Related Expertise: Operations

Think Outside Your Boxes: Solving the Global Container-Repositioning Puzzle

By Ulrik SandersLars KloppsteckChristian RoeloffsJohannes Schlingmeier, and Jens Riedl

It’s an all-too-common scenario in the container-shipping industry: A company (we’ll call it CarrierCo) has 200 empty containers in Hamburg that must be transported to China to carry export cargo. None of CarrierCo’s northern European customers needs these boxes to ship goods to China. So CarrierCo must pay $500 per container, mainly fees charged by terminals and trucking companies, to transport its empty boxes from Hamburg to Shanghai.

The costs of repositioning empty containers in scenarios such as this one are far from trivial. Indeed, they amount to as much as $15 billion to $20 billion per year industry-wide. (Affected companies include container carriers, leasing companies, and other logistics companies.) For a typical carrier, repositioning costs represent 5 to 8 percent of total operating costs. By implementing an efficient marketplace for interchanging their empty boxes, carriers could avoid the roughly one-third of repositioning costs that arise from the limitations of their own operations. Such a marketplace would allow carriers to lend containers for one or multiple bookings, temporarily swap containers among two or more parties in multiple locations, or sublease containers. How much money could be saved, and how could such an interchange be successfully implemented?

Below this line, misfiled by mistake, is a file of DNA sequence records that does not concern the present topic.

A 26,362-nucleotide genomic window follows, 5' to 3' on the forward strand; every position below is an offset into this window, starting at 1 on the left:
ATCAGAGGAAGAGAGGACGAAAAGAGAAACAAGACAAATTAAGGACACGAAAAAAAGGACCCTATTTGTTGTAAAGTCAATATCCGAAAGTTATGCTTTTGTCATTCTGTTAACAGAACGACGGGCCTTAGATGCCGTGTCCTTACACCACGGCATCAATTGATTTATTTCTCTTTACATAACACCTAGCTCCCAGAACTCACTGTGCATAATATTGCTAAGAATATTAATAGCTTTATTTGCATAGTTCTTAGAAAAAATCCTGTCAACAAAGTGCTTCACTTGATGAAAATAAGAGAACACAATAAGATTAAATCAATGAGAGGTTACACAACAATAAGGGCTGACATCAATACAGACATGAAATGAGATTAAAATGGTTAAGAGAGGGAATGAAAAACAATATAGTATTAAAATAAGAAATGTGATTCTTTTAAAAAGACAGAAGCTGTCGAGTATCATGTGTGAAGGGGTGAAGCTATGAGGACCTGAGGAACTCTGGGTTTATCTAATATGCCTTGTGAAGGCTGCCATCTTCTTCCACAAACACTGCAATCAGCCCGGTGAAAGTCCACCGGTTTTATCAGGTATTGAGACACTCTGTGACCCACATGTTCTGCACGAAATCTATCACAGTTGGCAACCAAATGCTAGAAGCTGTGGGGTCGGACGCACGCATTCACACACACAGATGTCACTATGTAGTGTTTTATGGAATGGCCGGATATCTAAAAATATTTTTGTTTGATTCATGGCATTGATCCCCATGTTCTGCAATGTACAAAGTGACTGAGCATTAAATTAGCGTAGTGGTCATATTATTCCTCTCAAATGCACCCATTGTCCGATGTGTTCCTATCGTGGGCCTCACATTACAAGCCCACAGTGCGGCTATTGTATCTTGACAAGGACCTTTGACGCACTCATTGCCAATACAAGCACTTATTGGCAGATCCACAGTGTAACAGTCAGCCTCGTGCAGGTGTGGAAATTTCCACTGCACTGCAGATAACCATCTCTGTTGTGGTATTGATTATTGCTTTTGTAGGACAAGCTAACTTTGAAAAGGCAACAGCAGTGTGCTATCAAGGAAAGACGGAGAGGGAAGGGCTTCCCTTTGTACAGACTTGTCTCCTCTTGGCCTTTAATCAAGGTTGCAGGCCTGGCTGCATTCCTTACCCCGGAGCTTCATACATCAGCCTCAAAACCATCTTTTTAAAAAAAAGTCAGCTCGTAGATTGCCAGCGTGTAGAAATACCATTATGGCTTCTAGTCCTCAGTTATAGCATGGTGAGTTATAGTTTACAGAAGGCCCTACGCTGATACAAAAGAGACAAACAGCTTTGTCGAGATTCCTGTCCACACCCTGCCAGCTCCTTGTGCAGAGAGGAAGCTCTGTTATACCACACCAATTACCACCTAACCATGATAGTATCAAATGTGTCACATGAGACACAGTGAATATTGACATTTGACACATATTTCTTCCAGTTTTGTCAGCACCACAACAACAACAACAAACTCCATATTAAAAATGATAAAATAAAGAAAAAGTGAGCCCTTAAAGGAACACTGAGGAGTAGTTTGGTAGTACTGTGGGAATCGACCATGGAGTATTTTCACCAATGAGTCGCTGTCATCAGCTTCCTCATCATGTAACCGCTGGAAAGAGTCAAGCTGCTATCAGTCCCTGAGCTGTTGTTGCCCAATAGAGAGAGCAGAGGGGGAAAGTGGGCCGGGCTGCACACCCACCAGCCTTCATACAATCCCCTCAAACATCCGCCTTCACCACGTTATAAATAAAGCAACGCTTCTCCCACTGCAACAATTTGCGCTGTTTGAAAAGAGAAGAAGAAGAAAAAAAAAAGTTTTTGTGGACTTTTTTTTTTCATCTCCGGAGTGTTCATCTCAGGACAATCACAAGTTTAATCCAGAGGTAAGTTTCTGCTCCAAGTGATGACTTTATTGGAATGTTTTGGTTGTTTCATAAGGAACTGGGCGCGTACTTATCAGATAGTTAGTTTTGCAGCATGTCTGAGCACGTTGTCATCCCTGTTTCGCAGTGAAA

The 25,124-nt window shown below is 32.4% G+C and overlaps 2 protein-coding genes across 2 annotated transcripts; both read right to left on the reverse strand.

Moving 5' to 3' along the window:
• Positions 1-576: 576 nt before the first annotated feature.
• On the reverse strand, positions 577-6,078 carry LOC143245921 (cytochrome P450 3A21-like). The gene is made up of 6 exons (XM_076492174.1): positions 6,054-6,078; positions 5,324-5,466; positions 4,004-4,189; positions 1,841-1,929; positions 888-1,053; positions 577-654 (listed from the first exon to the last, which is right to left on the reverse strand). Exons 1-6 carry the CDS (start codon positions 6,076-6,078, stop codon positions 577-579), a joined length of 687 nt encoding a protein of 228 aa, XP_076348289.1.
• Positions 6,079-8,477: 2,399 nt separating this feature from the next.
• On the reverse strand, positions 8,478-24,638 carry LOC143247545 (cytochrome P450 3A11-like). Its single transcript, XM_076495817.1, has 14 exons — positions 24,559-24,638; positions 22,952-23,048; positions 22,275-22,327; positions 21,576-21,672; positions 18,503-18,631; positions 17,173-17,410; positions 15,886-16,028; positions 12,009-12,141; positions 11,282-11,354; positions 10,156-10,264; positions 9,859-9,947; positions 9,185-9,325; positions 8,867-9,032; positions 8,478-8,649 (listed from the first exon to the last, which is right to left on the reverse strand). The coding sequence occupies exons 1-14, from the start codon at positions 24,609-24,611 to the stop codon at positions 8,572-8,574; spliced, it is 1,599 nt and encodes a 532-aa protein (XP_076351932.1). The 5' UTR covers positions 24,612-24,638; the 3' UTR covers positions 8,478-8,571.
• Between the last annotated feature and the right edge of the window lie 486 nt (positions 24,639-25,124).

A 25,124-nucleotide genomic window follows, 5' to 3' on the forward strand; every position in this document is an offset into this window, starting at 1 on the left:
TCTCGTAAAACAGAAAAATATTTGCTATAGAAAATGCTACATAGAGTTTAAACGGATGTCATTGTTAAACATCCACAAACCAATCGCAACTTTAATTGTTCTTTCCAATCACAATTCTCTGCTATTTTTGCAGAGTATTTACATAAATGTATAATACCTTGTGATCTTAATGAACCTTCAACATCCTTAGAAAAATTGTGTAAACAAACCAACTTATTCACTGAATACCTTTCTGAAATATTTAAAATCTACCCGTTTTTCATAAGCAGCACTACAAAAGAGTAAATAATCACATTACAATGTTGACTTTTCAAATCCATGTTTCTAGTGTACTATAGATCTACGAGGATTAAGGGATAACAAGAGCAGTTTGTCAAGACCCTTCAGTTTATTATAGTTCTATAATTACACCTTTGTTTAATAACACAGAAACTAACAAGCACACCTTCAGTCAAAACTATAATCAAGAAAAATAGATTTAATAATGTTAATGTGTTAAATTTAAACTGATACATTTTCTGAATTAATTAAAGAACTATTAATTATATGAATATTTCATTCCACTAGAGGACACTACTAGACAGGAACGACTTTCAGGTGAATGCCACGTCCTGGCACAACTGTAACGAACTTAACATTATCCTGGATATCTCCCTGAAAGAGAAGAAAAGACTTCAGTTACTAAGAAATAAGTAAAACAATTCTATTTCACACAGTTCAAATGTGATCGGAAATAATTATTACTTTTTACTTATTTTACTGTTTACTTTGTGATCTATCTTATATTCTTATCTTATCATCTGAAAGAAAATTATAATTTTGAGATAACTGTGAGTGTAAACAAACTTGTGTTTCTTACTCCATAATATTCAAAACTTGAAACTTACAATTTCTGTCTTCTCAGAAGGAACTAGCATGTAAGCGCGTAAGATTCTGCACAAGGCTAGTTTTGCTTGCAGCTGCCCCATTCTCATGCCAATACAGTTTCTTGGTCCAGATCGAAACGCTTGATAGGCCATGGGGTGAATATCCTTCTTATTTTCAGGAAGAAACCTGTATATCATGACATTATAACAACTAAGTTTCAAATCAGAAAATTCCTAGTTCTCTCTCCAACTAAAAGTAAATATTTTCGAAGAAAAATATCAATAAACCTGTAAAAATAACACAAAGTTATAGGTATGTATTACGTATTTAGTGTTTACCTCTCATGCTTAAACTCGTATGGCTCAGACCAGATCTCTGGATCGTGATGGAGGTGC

The Pursuit of Interchange Opportunities

In the past, some carriers pursued interchange opportunities through personal contacts at other companies or by using brokers. However, those informal or small-scale approaches proved inefficient and failed to deliver significant benefits. Consider that, in 2011, the ownership of more than 30 million containers 1 1 Containers (2012): Makers, Lessors, Users, Dynamar, April 2012. Notes: 1 Containers (2012): Makers, Lessors, Users, Dynamar, April 2012. in use globally was dispersed among more than 100 carriers and 20 leasing companies.